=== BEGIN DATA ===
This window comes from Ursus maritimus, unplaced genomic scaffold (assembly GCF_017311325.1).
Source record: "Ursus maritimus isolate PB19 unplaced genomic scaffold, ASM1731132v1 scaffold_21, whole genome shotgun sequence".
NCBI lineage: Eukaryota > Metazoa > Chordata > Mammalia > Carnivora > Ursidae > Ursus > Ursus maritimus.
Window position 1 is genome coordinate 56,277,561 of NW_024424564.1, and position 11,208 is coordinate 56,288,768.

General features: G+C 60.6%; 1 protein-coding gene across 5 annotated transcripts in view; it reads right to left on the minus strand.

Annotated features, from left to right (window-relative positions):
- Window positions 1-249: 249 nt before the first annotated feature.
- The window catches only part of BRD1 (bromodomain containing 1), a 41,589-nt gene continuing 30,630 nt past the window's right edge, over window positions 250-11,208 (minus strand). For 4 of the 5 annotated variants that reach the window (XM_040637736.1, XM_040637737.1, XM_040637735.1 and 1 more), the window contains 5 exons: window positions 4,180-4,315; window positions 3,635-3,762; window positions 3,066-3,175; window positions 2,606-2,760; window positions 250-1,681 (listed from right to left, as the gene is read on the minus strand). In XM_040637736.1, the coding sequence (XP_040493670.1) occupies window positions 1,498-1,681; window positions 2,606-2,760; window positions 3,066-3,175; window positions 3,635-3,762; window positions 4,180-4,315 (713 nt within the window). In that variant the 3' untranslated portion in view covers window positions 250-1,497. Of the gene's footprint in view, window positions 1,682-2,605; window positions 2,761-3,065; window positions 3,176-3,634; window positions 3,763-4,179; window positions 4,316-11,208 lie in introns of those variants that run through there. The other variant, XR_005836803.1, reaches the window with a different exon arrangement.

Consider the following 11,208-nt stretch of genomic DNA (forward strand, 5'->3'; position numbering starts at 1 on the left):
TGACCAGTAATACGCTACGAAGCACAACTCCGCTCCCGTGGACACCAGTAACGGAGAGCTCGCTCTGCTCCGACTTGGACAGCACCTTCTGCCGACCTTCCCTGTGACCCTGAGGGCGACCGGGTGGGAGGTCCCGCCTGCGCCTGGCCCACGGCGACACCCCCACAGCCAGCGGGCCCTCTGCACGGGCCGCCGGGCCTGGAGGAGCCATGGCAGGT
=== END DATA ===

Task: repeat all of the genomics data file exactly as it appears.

This window comes from Ursus maritimus, unplaced genomic scaffold (assembly GCF_017311325.1).
Source record: "Ursus maritimus isolate PB19 unplaced genomic scaffold, ASM1731132v1 scaffold_21, whole genome shotgun sequence".
NCBI lineage: Eukaryota > Metazoa > Chordata > Mammalia > Carnivora > Ursidae > Ursus > Ursus maritimus.
Window position 1 is genome coordinate 56,277,561 of NW_024424564.1, and position 11,208 is coordinate 56,288,768.

General features: G+C 60.6%; 1 protein-coding gene across 5 annotated transcripts in view; it reads right to left on the minus strand.

Annotated features, from left to right (window-relative positions):
- Window positions 1-249: 249 nt before the first annotated feature.
- The window catches only part of BRD1 (bromodomain containing 1), a 41,589-nt gene continuing 30,630 nt past the window's right edge, over window positions 250-11,208 (minus strand). For 4 of the 5 annotated variants that reach the window (XM_040637736.1, XM_040637737.1, XM_040637735.1 and 1 more), the window contains 5 exons: window positions 4,180-4,315; window positions 3,635-3,762; window positions 3,066-3,175; window positions 2,606-2,760; window positions 250-1,681 (listed from right to left, as the gene is read on the minus strand). In XM_040637736.1, the coding sequence (XP_040493670.1) occupies window positions 1,498-1,681; window positions 2,606-2,760; window positions 3,066-3,175; window positions 3,635-3,762; window positions 4,180-4,315 (713 nt within the window). In that variant the 3' untranslated portion in view covers window positions 250-1,497. Of the gene's footprint in view, window positions 1,682-2,605; window positions 2,761-3,065; window positions 3,176-3,634; window positions 3,763-4,179; window positions 4,316-11,208 lie in introns of those variants that run through there. The other variant, XR_005836803.1, reaches the window with a different exon arrangement.

Consider the following 11,208-nt stretch of genomic DNA (forward strand, 5'->3'; position numbering starts at 1 on the left):
TGACCAGTAATACGCTACGAAGCACAACTCCGCTCCCGTGGACACCAGTAACGGAGAGCTCGCTCTGCTCCGACTTGGACAGCACCTTCTGCCGACCTTCCCTGTGACCCTGAGGGCGACCGGGTGGGAGGTCCCGCCTGCGCCTGGCCCACGGCGACACCCCCACAGCCAGCGGGCCCTCTGCACGGGCCGCCGGGCCTGGAGGAGCCATGGCAGGT